Board Conflict: The Secret Meetings


We often come across small and mid-sized NGOs that have an established presence in their field of work. Most of have established a board not only as a regulatory requirement but also as a team who they look to for guidance and support. In most cases a board is composed of talented and well-educated individuals with specific attributes who volunteer their time to support an NGO in its endeavors. Today’s article looks at “Secret Board Meetings”

Secret board meetings are just that, secret meetings. These meetings keep select members “in the know” on certain issues and decisions. These completely undermine the purpose of having a board. Such meetings create conflict, which leads to miscommunication, poorly executed decision-making and a lack of trust surfacing.

Picture the scene, you’re a board member for an NGO and you’re at this Quarter’s board meeting. Your Chair and the other members have made a crucial decision without you knowing. Why has your contribution to the decision been dismissed? What would you do in this situation? Who would you approach to address this issue?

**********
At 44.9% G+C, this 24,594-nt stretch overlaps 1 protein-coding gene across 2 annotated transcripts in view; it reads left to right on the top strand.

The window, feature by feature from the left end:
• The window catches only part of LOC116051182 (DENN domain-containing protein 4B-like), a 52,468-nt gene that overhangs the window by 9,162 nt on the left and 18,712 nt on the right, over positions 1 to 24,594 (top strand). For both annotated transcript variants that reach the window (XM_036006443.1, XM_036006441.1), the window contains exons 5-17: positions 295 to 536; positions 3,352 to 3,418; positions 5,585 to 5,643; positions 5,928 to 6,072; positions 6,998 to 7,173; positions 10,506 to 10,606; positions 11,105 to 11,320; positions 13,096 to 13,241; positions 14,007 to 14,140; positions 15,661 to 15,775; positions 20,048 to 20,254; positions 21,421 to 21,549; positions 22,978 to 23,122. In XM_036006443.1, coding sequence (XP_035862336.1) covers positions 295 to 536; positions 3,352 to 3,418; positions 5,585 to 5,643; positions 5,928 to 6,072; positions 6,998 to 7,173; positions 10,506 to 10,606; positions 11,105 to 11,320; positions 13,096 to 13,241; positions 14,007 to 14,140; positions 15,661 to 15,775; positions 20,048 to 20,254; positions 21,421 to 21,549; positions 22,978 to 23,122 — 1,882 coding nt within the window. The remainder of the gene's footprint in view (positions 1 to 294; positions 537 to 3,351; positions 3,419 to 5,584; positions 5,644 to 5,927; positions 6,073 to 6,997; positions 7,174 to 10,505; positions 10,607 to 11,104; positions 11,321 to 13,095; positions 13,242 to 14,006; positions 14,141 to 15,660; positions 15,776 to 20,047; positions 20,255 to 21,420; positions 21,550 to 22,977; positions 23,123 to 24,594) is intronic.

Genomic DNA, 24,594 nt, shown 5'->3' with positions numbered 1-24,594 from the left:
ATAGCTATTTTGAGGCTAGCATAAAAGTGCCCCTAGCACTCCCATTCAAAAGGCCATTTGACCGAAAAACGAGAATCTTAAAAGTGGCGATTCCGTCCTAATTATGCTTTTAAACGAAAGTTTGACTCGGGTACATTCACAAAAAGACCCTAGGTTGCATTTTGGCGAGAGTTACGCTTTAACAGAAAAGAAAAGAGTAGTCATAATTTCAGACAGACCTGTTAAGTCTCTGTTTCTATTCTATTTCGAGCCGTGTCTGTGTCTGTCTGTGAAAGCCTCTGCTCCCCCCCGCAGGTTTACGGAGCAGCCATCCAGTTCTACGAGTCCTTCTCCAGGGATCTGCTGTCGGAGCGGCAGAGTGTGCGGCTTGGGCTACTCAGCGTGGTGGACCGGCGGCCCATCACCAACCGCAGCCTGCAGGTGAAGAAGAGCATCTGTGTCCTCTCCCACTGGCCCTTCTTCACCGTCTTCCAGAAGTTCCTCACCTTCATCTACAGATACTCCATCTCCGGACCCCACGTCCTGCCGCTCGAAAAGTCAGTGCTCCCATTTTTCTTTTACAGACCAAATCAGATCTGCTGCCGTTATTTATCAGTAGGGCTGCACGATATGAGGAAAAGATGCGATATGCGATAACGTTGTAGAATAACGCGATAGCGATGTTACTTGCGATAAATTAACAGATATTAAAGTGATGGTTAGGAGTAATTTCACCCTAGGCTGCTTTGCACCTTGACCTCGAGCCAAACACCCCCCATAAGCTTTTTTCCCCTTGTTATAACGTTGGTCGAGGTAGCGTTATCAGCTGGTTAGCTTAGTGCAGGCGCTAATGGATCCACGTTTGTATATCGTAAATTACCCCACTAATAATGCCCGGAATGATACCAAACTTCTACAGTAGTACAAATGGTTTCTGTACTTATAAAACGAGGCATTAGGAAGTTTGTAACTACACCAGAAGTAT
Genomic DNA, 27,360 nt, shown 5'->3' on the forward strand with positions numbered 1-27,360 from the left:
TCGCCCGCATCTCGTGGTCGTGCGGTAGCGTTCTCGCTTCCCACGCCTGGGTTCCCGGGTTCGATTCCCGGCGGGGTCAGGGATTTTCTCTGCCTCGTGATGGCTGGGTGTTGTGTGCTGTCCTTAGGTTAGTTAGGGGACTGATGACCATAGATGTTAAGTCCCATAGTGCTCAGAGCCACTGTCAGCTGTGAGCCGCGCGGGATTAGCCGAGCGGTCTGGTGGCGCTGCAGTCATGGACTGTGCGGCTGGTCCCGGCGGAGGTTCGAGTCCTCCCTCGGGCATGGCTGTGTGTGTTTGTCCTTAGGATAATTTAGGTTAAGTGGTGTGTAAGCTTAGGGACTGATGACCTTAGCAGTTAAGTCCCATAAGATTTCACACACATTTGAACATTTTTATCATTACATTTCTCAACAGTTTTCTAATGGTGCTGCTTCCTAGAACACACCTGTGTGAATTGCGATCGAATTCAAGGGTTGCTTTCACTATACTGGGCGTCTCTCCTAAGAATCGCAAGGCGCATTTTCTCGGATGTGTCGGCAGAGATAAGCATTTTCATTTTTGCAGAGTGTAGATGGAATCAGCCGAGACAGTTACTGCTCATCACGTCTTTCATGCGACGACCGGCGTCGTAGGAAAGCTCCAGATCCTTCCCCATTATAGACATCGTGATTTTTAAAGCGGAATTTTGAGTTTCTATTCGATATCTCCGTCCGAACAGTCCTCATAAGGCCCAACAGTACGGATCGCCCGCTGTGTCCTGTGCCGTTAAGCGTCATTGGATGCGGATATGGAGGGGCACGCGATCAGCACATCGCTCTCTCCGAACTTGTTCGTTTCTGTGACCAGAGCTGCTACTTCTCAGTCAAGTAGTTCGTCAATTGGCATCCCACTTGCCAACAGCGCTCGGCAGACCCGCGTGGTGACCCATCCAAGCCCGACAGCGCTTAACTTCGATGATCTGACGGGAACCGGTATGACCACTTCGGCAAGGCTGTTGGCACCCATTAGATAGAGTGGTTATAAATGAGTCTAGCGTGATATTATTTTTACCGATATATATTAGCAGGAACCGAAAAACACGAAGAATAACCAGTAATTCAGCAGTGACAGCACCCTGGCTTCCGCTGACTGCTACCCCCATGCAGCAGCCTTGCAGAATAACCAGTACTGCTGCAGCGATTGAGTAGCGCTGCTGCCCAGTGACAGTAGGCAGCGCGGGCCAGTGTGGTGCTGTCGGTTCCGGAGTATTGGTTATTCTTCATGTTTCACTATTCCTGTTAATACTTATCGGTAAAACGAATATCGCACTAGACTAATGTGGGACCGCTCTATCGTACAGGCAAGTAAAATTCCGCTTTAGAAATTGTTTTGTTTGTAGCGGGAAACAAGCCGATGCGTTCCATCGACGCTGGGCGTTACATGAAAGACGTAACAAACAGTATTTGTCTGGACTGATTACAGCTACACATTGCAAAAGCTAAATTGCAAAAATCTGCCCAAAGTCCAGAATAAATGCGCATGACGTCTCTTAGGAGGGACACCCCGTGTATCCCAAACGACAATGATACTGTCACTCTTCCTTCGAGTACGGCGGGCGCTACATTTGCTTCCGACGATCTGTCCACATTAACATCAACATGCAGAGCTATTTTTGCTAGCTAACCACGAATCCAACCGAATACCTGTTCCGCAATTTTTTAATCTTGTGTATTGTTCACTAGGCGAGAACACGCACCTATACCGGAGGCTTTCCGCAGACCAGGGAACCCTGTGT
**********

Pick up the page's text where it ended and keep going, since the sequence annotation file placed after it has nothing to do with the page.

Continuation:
“Secret meetings are just that, secret meetings.”

It is usually the Chair’s responsibility to inform all board members and senior management staff of any decisions that have been made. Acting transparently and considering the opinions of members and key staff is vital. The Chair should have a strong character profile. He or she should possess qualities to absorb the opinions of all members and make well-informed collective decision. The onus is also on the member to actively participate and contribute to discussions. If you’re just sitting on the sideline and not making valid contributions, maybe that’s the reason why you’ve been left out of the discussion. It’s a two-way street.

Trust is important for a board to be productive. By having secret meetings professional and personal relationships can be thrown out of sync. This can foster a toxic environment where conflict becomes commonplace. It is very difficult to bring trust back to the group but an outside perspective could help. By getting the perspective of an external person who will listen to all parties could give help prevent conflict from arising. If there is reluctance to pursue external advice, actively taking responsibility to prevent secret meetings from happening rests with the Chair. Any decisions made needs to be communicated across the entire board and relevant senior management staff and be noted in the minutes of a meeting.

As a final point, the sole focus of the board should be the small or mid-sized NGO it guides and supports. Having secret meetings can create unnecessary absent-minded conflict. All members must sing from the same hymn sheet in order to empower, grow and add value to an NGO and its mission.

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